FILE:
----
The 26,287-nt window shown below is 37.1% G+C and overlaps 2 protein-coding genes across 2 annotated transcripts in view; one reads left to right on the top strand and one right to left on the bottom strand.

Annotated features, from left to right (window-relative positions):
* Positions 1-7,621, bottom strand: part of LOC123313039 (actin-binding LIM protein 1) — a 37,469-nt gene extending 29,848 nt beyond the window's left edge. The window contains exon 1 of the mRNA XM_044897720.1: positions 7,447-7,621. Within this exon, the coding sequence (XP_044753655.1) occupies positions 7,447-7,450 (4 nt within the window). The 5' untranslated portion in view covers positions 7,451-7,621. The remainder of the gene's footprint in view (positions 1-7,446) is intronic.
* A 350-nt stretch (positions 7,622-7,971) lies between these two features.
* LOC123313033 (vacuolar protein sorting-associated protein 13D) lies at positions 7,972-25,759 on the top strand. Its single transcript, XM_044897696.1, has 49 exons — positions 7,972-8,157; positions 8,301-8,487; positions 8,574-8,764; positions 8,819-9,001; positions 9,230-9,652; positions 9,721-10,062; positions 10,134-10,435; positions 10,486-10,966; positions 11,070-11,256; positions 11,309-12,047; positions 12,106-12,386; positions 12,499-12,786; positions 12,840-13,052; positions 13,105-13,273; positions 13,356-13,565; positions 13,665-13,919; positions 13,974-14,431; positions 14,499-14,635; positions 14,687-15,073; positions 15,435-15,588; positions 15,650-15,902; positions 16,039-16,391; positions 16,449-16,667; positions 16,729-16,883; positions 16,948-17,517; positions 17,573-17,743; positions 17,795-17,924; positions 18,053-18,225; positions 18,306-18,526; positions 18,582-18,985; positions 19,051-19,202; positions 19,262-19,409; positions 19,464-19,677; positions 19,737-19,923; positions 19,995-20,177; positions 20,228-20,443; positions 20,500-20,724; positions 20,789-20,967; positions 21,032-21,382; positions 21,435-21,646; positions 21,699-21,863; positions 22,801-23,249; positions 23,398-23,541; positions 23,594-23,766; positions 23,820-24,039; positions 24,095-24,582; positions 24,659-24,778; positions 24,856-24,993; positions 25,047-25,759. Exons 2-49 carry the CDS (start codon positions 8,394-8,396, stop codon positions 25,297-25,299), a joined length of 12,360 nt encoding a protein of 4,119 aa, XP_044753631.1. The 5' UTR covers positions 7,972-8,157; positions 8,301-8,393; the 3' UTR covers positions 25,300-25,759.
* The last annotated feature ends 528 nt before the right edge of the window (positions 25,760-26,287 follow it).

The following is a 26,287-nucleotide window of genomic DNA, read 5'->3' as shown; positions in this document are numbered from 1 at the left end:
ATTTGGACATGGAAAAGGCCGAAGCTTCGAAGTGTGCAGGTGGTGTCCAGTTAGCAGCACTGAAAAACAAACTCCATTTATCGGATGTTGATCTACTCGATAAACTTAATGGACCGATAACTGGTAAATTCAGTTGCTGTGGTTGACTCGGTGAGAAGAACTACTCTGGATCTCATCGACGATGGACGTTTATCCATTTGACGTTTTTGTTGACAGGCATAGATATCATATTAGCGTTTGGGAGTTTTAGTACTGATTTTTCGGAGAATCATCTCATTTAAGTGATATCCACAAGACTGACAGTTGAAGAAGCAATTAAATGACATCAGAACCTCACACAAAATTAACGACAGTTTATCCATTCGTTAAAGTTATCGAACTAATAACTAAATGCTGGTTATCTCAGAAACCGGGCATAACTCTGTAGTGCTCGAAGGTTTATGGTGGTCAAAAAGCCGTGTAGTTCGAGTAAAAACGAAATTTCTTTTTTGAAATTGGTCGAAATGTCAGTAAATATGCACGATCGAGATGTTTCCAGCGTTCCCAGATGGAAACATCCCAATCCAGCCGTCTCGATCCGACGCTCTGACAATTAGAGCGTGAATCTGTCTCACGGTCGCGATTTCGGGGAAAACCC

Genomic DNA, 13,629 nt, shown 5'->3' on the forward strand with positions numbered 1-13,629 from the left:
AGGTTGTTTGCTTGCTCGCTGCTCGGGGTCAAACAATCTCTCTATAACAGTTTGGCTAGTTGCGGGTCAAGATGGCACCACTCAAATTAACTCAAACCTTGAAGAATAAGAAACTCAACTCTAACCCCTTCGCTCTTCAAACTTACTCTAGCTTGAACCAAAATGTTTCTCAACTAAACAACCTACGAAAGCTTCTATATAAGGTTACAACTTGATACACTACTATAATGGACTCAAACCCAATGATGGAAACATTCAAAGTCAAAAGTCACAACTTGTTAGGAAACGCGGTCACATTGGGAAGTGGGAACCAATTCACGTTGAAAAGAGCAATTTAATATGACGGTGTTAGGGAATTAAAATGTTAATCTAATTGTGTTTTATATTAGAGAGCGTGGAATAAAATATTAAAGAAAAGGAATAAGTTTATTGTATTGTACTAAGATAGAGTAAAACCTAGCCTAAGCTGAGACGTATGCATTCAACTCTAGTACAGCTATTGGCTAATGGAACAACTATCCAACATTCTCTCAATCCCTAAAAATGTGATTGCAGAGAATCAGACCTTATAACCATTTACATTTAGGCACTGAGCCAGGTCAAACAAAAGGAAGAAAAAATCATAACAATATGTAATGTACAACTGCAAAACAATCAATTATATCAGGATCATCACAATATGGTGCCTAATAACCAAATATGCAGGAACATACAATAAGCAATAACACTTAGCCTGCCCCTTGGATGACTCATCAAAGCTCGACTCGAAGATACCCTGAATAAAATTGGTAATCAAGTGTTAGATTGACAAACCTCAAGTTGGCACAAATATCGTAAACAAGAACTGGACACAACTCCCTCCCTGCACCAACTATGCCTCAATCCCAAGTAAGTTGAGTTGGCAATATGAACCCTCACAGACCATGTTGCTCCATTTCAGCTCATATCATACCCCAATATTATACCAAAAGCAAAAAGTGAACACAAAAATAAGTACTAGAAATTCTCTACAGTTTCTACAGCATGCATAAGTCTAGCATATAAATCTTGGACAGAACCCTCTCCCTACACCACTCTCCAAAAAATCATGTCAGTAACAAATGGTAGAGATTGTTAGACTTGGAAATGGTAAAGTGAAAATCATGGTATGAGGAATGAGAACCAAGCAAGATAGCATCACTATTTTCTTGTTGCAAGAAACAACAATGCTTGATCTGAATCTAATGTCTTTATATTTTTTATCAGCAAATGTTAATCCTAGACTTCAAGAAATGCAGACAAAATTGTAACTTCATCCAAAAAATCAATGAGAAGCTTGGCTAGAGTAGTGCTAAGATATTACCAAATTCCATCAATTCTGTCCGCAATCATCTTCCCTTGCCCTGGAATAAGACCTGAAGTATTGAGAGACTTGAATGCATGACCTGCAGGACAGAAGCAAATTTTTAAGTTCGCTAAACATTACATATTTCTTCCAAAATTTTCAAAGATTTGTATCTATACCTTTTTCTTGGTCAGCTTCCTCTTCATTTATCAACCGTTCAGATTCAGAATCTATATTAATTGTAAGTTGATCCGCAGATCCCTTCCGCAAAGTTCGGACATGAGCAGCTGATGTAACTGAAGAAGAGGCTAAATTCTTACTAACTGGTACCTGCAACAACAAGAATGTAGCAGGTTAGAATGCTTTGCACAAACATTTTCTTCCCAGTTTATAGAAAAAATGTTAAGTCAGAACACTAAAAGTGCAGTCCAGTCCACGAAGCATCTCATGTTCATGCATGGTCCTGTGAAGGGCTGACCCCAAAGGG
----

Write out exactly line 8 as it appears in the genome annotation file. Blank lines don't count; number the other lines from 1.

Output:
ATTTGGACATGGAAAAGGCCGAAGCTTCGAAGTGTGCAGGTGGTGTCCAGTTAGCAGCACTGAAAAACAAACTCCATTTATCGGATGTTGATCTACTCGATAAACTTAATGGACCGATAACTGGTAAATTCAGTTGCTGTGGTTGACTCGGTGAGAAGAACTACTCTGGATCTCATCGACGATGGACGTTTATCCATTTGACGTTTTTGTTGACAGGCATAGATATCATATTAGCGTTTGGGAGTTTTAGTACTGATTTTTCGGAGAATCATCTCATTTAAGTGATATCCACAAGACTGACAGTTGAAGAAGCAATTAAATGACATCAGAACCTCACACAAAATTAACGACAGTTTATCCATTCGTTAAAGTTATCGAACTAATAACTAAATGCTGGTTATCTCAGAAACCGGGCATAACTCTGTAGTGCTCGAAGGTTTATGGTGGTCAAAAAGCCGTGTAGTTCGAGTAAAAACGAAATTTCTTTTTTGAAATTGGTCGAAATGTCAGTAAATATGCACGATCGAGATGTTTCCAGCGTTCCCAGATGGAAACATCCCAATCCAGCCGTCTCGATCCGACGCTCTGACAATTAGAGCGTGAATCTGTCTCACGGTCGCGATTTCGGGGAAAACCC